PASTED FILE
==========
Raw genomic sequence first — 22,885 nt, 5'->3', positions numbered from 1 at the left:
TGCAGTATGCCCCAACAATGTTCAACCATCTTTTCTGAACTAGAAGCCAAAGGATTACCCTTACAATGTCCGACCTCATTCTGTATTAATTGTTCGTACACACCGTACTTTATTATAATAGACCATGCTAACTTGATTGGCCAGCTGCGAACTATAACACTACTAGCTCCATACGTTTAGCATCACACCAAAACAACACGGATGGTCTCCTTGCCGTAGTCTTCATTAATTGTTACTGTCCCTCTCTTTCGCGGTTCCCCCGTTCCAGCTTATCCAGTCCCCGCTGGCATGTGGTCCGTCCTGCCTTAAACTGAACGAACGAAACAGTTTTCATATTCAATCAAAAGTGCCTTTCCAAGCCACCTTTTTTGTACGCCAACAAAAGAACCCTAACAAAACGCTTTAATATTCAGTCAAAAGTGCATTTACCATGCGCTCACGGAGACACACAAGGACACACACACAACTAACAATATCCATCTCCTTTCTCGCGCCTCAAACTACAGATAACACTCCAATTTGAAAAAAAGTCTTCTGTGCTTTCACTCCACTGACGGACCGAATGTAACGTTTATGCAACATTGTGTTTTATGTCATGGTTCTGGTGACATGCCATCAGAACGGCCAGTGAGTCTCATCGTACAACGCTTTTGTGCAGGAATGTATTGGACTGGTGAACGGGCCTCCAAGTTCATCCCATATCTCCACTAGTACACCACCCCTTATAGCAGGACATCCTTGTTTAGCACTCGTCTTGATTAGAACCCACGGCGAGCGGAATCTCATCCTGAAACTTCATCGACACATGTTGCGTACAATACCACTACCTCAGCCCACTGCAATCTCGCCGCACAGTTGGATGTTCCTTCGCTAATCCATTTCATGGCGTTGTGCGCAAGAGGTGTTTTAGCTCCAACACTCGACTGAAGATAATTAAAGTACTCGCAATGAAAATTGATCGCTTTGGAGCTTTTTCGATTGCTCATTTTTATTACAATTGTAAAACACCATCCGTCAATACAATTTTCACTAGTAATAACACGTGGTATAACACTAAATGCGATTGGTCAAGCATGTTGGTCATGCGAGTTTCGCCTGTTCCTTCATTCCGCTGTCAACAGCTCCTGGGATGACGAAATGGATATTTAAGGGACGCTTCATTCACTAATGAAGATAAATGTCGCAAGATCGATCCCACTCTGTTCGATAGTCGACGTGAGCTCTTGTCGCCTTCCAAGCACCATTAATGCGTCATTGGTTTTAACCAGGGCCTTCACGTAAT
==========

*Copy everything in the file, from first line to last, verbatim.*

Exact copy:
Raw genomic sequence first — 22,885 nt, 5'->3', positions numbered from 1 at the left:
TGCAGTATGCCCCAACAATGTTCAACCATCTTTTCTGAACTAGAAGCCAAAGGATTACCCTTACAATGTCCGACCTCATTCTGTATTAATTGTTCGTACACACCGTACTTTATTATAATAGACCATGCTAACTTGATTGGCCAGCTGCGAACTATAACACTACTAGCTCCATACGTTTAGCATCACACCAAAACAACACGGATGGTCTCCTTGCCGTAGTCTTCATTAATTGTTACTGTCCCTCTCTTTCGCGGTTCCCCCGTTCCAGCTTATCCAGTCCCCGCTGGCATGTGGTCCGTCCTGCCTTAAACTGAACGAACGAAACAGTTTTCATATTCAATCAAAAGTGCCTTTCCAAGCCACCTTTTTTGTACGCCAACAAAAGAACCCTAACAAAACGCTTTAATATTCAGTCAAAAGTGCATTTACCATGCGCTCACGGAGACACACAAGGACACACACACAACTAACAATATCCATCTCCTTTCTCGCGCCTCAAACTACAGATAACACTCCAATTTGAAAAAAAGTCTTCTGTGCTTTCACTCCACTGACGGACCGAATGTAACGTTTATGCAACATTGTGTTTTATGTCATGGTTCTGGTGACATGCCATCAGAACGGCCAGTGAGTCTCATCGTACAACGCTTTTGTGCAGGAATGTATTGGACTGGTGAACGGGCCTCCAAGTTCATCCCATATCTCCACTAGTACACCACCCCTTATAGCAGGACATCCTTGTTTAGCACTCGTCTTGATTAGAACCCACGGCGAGCGGAATCTCATCCTGAAACTTCATCGACACATGTTGCGTACAATACCACTACCTCAGCCCACTGCAATCTCGCCGCACAGTTGGATGTTCCTTCGCTAATCCATTTCATGGCGTTGTGCGCAAGAGGTGTTTTAGCTCCAACACTCGACTGAAGATAATTAAAGTACTCGCAATGAAAATTGATCGCTTTGGAGCTTTTTCGATTGCTCATTTTTATTACAATTGTAAAACACCATCCGTCAATACAATTTTCACTAGTAATAACACGTGGTATAACACTAAATGCGATTGGTCAAGCATGTTGGTCATGCGAGTTTCGCCTGTTCCTTCATTCCGCTGTCAACAGCTCCTGGGATGACGAAATGGATATTTAAGGGACGCTTCATTCACTAATGAAGATAAATGTCGCAAGATCGATCCCACTCTGTTCGATAGTCGACGTGAGCTCTTGTCGCCTTCCAAGCACCATTAATGCGTCATTGGTTTTAACCAGGGCCTTCACGTAAT